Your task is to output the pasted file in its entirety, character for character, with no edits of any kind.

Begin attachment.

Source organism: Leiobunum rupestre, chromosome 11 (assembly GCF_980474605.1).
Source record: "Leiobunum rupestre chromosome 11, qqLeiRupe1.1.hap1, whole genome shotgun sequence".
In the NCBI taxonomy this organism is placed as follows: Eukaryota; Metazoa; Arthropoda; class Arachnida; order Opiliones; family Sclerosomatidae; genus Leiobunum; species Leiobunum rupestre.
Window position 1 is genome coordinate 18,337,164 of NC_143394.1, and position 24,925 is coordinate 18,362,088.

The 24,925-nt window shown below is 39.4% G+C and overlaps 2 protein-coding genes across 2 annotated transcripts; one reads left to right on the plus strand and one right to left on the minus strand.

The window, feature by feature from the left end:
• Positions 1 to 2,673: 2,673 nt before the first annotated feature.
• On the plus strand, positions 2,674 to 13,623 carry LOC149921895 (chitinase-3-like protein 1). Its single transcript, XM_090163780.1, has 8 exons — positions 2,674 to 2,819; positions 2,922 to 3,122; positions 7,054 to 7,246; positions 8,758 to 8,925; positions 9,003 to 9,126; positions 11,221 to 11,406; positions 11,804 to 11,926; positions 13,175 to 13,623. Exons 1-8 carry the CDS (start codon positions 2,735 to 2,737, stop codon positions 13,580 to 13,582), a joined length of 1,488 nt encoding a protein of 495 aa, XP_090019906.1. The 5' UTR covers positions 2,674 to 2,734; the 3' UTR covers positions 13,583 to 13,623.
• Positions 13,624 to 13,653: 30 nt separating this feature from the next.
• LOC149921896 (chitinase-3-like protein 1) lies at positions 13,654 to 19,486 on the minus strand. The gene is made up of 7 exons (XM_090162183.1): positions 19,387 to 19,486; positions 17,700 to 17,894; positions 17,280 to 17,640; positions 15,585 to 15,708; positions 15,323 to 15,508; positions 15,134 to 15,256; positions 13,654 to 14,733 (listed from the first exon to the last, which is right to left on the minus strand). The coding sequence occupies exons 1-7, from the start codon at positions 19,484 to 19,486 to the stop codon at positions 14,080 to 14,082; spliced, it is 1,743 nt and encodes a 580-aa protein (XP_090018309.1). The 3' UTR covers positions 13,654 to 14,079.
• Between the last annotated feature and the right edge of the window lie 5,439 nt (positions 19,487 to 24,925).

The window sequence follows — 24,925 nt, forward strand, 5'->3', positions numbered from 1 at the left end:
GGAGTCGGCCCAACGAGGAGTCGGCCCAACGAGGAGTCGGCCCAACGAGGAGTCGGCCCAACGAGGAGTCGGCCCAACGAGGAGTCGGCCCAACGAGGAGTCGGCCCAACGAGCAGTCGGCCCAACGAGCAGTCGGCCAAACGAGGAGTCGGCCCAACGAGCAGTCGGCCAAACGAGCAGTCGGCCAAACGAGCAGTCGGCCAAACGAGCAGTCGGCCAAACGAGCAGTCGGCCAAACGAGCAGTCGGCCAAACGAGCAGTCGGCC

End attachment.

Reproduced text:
Source organism: Leiobunum rupestre, chromosome 11 (assembly GCF_980474605.1).
Source record: "Leiobunum rupestre chromosome 11, qqLeiRupe1.1.hap1, whole genome shotgun sequence".
In the NCBI taxonomy this organism is placed as follows: Eukaryota; Metazoa; Arthropoda; class Arachnida; order Opiliones; family Sclerosomatidae; genus Leiobunum; species Leiobunum rupestre.
Window position 1 is genome coordinate 18,337,164 of NC_143394.1, and position 24,925 is coordinate 18,362,088.

The 24,925-nt window shown below is 39.4% G+C and overlaps 2 protein-coding genes across 2 annotated transcripts; one reads left to right on the plus strand and one right to left on the minus strand.

The window, feature by feature from the left end:
• Positions 1 to 2,673: 2,673 nt before the first annotated feature.
• On the plus strand, positions 2,674 to 13,623 carry LOC149921895 (chitinase-3-like protein 1). Its single transcript, XM_090163780.1, has 8 exons — positions 2,674 to 2,819; positions 2,922 to 3,122; positions 7,054 to 7,246; positions 8,758 to 8,925; positions 9,003 to 9,126; positions 11,221 to 11,406; positions 11,804 to 11,926; positions 13,175 to 13,623. Exons 1-8 carry the CDS (start codon positions 2,735 to 2,737, stop codon positions 13,580 to 13,582), a joined length of 1,488 nt encoding a protein of 495 aa, XP_090019906.1. The 5' UTR covers positions 2,674 to 2,734; the 3' UTR covers positions 13,583 to 13,623.
• Positions 13,624 to 13,653: 30 nt separating this feature from the next.
• LOC149921896 (chitinase-3-like protein 1) lies at positions 13,654 to 19,486 on the minus strand. The gene is made up of 7 exons (XM_090162183.1): positions 19,387 to 19,486; positions 17,700 to 17,894; positions 17,280 to 17,640; positions 15,585 to 15,708; positions 15,323 to 15,508; positions 15,134 to 15,256; positions 13,654 to 14,733 (listed from the first exon to the last, which is right to left on the minus strand). The coding sequence occupies exons 1-7, from the start codon at positions 19,484 to 19,486 to the stop codon at positions 14,080 to 14,082; spliced, it is 1,743 nt and encodes a 580-aa protein (XP_090018309.1). The 3' UTR covers positions 13,654 to 14,079.
• Between the last annotated feature and the right edge of the window lie 5,439 nt (positions 19,487 to 24,925).

The window sequence follows — 24,925 nt, forward strand, 5'->3', positions numbered from 1 at the left end:
GGAGTCGGCCCAACGAGGAGTCGGCCCAACGAGGAGTCGGCCCAACGAGGAGTCGGCCCAACGAGGAGTCGGCCCAACGAGGAGTCGGCCCAACGAGGAGTCGGCCCAACGAGCAGTCGGCCCAACGAGCAGTCGGCCAAACGAGGAGTCGGCCCAACGAGCAGTCGGCCAAACGAGCAGTCGGCCAAACGAGCAGTCGGCCAAACGAGCAGTCGGCCAAACGAGCAGTCGGCCAAACGAGCAGTCGGCCAAACGAGCAGTCGGCC